Politics & Government

State refinances nearly $1 billion in debt, saving $29 million over next 32 months

The Washington state Treasurer’s Office refinanced more than $934 million in state bonds during Wednesday’s turbulent trading on Wall Street, securing low enough rates to save taxpayers about $29 million over the next 32 months.

The moves reduce debt payments from the state’s operating and transportation budgets, according to state Treasurer Jim McIntire. Over 17 years, the refinancing of $934.1 million in bonds will save $172 million, his spokesmen said.

The short-term savings include $21 million through mid-2017 in the state general fund, which is under pressure to provide more for K-12 schools, and $8 million from the transportation budget, spokesman Andrew Smith said.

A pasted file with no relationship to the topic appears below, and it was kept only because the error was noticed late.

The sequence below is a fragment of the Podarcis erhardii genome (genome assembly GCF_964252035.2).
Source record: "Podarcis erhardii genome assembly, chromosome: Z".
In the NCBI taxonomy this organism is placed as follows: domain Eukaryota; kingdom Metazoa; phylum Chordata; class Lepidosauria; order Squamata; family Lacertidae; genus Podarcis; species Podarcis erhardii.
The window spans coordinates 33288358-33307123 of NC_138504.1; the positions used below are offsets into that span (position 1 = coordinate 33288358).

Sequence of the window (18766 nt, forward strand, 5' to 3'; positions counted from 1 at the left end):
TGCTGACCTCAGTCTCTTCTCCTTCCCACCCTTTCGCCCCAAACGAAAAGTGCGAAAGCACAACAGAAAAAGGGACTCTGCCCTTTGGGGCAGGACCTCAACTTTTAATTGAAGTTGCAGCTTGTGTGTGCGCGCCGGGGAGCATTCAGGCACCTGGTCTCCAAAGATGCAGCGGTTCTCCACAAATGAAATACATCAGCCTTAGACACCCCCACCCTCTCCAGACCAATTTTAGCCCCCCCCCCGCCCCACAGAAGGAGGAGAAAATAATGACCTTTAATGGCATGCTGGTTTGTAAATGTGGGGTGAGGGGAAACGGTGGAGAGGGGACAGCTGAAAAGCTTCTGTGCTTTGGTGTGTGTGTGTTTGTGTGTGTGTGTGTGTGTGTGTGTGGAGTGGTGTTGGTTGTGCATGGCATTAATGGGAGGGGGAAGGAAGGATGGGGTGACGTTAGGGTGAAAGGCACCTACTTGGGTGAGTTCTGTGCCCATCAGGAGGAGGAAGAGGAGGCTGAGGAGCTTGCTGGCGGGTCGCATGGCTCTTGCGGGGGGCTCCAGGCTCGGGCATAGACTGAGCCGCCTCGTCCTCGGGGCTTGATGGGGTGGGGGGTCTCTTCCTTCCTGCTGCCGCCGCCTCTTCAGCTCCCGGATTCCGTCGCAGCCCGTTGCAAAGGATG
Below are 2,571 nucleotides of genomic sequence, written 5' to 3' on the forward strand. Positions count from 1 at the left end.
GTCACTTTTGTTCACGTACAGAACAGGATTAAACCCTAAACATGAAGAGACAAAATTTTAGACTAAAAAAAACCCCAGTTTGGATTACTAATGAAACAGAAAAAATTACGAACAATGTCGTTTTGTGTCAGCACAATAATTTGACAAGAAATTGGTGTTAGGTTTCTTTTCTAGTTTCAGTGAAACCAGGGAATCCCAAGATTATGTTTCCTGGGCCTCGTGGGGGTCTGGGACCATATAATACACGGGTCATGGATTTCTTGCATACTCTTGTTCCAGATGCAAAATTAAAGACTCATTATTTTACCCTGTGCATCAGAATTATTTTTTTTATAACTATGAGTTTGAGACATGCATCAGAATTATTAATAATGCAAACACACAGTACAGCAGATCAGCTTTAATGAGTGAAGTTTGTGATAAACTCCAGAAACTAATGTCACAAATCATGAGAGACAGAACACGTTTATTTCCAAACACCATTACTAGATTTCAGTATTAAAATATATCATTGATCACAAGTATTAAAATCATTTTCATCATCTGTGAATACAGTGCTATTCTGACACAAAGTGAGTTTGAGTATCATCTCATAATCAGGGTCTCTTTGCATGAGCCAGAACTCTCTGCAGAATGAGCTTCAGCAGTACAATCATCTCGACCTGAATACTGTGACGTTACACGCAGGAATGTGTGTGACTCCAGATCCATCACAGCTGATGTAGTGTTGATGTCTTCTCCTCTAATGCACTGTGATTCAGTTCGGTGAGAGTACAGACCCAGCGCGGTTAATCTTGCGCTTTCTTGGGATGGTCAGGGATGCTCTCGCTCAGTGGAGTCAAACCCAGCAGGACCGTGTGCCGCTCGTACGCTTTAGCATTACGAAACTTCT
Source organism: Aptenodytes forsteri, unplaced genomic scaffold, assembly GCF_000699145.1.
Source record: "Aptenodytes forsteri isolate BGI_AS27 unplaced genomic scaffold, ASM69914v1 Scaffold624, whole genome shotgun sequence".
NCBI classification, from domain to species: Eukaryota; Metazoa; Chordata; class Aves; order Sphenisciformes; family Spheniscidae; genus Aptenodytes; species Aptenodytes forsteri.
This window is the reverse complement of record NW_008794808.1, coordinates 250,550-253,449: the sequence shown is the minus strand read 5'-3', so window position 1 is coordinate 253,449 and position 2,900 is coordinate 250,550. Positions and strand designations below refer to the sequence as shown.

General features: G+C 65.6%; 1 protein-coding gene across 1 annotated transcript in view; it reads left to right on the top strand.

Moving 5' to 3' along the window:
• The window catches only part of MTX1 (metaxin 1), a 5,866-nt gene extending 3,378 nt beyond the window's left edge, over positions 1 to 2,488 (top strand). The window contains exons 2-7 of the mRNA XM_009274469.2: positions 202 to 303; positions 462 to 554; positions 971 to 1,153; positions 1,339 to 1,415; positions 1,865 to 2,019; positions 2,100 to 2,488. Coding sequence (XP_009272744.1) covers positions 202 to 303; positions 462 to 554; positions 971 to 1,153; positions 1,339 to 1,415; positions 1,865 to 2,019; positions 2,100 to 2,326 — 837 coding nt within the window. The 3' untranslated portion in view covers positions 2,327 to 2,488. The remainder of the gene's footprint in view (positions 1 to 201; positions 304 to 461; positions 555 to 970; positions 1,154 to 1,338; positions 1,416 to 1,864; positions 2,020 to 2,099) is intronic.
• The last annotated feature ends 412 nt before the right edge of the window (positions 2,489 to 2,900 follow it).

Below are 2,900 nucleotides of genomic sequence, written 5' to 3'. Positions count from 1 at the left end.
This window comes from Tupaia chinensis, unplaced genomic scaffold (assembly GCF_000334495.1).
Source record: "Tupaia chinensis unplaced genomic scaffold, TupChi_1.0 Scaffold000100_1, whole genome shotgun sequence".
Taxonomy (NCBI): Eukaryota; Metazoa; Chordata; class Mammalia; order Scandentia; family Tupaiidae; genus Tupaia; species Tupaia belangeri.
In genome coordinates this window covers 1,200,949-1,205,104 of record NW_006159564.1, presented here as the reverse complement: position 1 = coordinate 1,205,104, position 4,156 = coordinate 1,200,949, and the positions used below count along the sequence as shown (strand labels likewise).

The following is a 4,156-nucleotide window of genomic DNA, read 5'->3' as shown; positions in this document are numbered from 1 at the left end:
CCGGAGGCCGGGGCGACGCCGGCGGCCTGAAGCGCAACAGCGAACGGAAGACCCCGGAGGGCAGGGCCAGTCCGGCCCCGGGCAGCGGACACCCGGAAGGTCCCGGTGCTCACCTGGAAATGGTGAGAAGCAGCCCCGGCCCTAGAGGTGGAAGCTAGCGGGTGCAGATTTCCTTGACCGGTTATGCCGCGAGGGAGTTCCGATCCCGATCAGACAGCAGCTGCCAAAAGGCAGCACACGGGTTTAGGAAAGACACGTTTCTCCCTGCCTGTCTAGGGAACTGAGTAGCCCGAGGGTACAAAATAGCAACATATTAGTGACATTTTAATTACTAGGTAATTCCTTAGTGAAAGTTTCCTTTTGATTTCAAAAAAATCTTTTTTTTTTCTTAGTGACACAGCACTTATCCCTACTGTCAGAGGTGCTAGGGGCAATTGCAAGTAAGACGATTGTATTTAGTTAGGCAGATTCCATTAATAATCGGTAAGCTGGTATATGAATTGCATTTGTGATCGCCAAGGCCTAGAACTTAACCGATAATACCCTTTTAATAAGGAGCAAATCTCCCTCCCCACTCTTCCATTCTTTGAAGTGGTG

McIntire said in a statement: “These terrific results in a very volatile market are a reflection of the state’s strong financial management and credit. ... The savings produced by this refinancing will be well received by legislative budget writers next year.”

Nearly $627 million in general obligation bonds were sold to low bidder Bank of America Merrill Lynch at what the treasurer called “a true interest cost” of 2.84 percent, which includes interest, fees and other charges. Another $307 million in bonds paid by motor vehicle fuel taxes drew a 2.95 percent rate from low bidder JP Morgan Securities. Each issue drew five bidders.

The agency said it has refinanced $7 billion in debt since 2009 and will save the state $967.3 million over the life of the debt.

Because problems with the state’s computer network caused outages or degraded telecommunications service for parts of Tuesday, McIntire moved his bond refinancing team to offices in Seattle to execute the deals, Smith said.

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